Radio 13/by Roger Bowie/March 18, 2019
Should I stay or should I go? This was my dilemma last Friday evening as the aftermath of the Christchurch shootings unfolded on national TV and other media. Earlier I’d had the privilege of meeting Alejandro Escovedo, his wife Nancy, and support act, Christchurch’s very own Adam McGrath, at an interview and song session at the 13th Floor, with Marty Duda. It was unreal now to realise that while that was going on, a sublime and intimate moment with an American legend, something unimaginable was happening here in New Zealand, the safest of havens (until now), and in Christchurch, that most traumatised of our cities.
What to do? I have to go, I’m working, my name is on the guest list, and it doesn’t matter if Adam can’t go on, or Alejandro decides not to perform, that would be completely understandable. But just in case, I have to go… Well, when I get there, the audience is building, kind of surreal, and others feel the same way. Roger from Southbound blurts out that he too wasn’t sure whether he should come… but here we are.
And then I see that Adam McGrath is there.
At 8.25, just ahead of schedule, on he comes, explaining how the day had started in Christchurch, then just got better with meeting Alejandro and doing a song on Radio New Zealand and then two songs at 13th Floor, and how tickled pink he was when Alejandro told him he‘s got soul. And then the world fell apart, and the next four hours have been talking to friends and family, trying to make sense of the non-sensical. And he is going to play, but not the set he had planned, just whatever comes to him, and with that, he launches into Lay Down Your Weary Tune in hymnal fashion.
Now I must say I have been ambivalent about Adam’s stage presence in the past, while never denying his talent.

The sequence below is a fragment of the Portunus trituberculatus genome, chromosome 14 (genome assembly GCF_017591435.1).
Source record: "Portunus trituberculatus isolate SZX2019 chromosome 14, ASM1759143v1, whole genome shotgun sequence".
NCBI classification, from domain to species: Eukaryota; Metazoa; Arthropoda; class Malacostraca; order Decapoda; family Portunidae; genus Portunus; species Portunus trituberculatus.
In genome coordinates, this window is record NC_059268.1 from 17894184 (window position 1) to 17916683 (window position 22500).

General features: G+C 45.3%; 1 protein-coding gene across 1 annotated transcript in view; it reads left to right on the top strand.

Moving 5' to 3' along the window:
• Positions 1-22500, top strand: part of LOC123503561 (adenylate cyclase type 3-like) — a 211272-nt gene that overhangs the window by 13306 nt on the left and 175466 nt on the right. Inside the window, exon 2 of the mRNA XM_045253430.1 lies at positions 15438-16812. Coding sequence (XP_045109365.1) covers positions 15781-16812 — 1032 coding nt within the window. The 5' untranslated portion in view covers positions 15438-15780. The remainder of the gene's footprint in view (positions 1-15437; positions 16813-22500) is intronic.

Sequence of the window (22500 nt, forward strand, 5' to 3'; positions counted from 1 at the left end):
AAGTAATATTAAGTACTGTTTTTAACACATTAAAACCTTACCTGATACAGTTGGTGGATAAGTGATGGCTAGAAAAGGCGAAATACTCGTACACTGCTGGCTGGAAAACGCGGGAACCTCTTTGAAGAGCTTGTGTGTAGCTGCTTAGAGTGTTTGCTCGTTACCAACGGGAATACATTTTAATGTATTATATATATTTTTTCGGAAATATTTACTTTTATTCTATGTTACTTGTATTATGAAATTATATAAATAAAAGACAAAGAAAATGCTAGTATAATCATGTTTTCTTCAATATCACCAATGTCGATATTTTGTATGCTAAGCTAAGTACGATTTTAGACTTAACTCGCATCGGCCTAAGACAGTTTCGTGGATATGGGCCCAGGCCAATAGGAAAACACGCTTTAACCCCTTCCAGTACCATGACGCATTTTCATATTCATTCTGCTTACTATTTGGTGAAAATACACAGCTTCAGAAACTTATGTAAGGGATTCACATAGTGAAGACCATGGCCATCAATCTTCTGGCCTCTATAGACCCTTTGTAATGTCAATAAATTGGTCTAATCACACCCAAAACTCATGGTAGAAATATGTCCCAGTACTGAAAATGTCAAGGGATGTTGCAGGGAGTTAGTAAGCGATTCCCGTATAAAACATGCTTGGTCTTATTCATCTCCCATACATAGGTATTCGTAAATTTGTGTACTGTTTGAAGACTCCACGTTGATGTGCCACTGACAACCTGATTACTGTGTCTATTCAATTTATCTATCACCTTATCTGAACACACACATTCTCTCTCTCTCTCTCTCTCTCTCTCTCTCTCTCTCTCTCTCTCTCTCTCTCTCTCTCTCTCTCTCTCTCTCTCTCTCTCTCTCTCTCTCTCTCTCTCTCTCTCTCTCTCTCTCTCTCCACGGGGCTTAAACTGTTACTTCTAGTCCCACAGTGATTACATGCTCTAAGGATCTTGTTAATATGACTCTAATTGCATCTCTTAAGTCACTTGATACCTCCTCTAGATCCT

New Zealand’s Steve Earle, is where he [Adam McGrath] sits in my context. He’s big, he’s brash, he’s forthright. Be in no doubt where he sits in the political spectrum. But two things: when you meet him in person, he is humble and polite, (like most artists, in my experience). And tonight, he is nothing short of courageous.
Adam talks about his recent commission, creating music about the civic virtues of Christchurch’s public libraries. Or, in my words, here are a few dollars to write songs about what you see and hear. Like Something and People Like Us ( also on The Eastern album Territory). Then about the extraordinary circumstances of a few hours ago, when someone he knows was filling up her car at a Linwood, Christchurch gas station, only to look up and witness a massacre underway.
LA to Linwood is a less upsetting reference, this time inside the mall, some time ago when Adam noticed a mother and son wearing identical Lakers gear.
A song whose title I didn’t catch follows, and then after a false start, a change of song dedicated to the school kids in Christchurch who had joined the worldwide protest for climate change earlier in the day. Neil Young’s Rockin’ in the Free World. Yeah, that lightens the mood, just a tad…
And finally, a folk singer pays homage to punk, remembering being arrested at the Sex Pistols 1995 gig in Auckland ( I was there!) and launching into Joe Strummer’s Yalla Yalla, which happens to be Arabic for “come on, let’s go”, an everyday phrase which I used a lot in my time in the Middle East in the late 70s (oh, yeah…. big noter!!)
Adam McGrath will be back at The Tuning Fork on June 8th, with a small band, promoting his new solo album. I’ll be there, so should you be!
Alejandro Escovedo was born in Texas in 1951, one of 13 children, 8 of whom grew up to become musicians. Not to forget his niece, Sheila E, who ought to have married Prince, but for life to get in the way. Alejandro’s father was born in Mexico and left behind by his parents, who made the journey north. He, in turn, crossed the border in search of them. His father’s story is told in many of his songs. But the man who could have become Prince’s uncle, actually grew up in Los Angeles, and started his music career as a punk rocker, influenced by the Stooges, who had the (undeserved) reputation as the worst band in the world, and also, in Alejandro’s view, the original punk rocker, Patti Smith. He played in a series of bands (“The Nuns”, “Rank and File”, “The True Believers) before moving back to Austin, Texas where an Americana blend of rock and country emerged as his repertoire. Alejandro Escovedo received a Lifetime Achievement Award at the Americana Honours and Awards Ceremony in Nashville in 2006.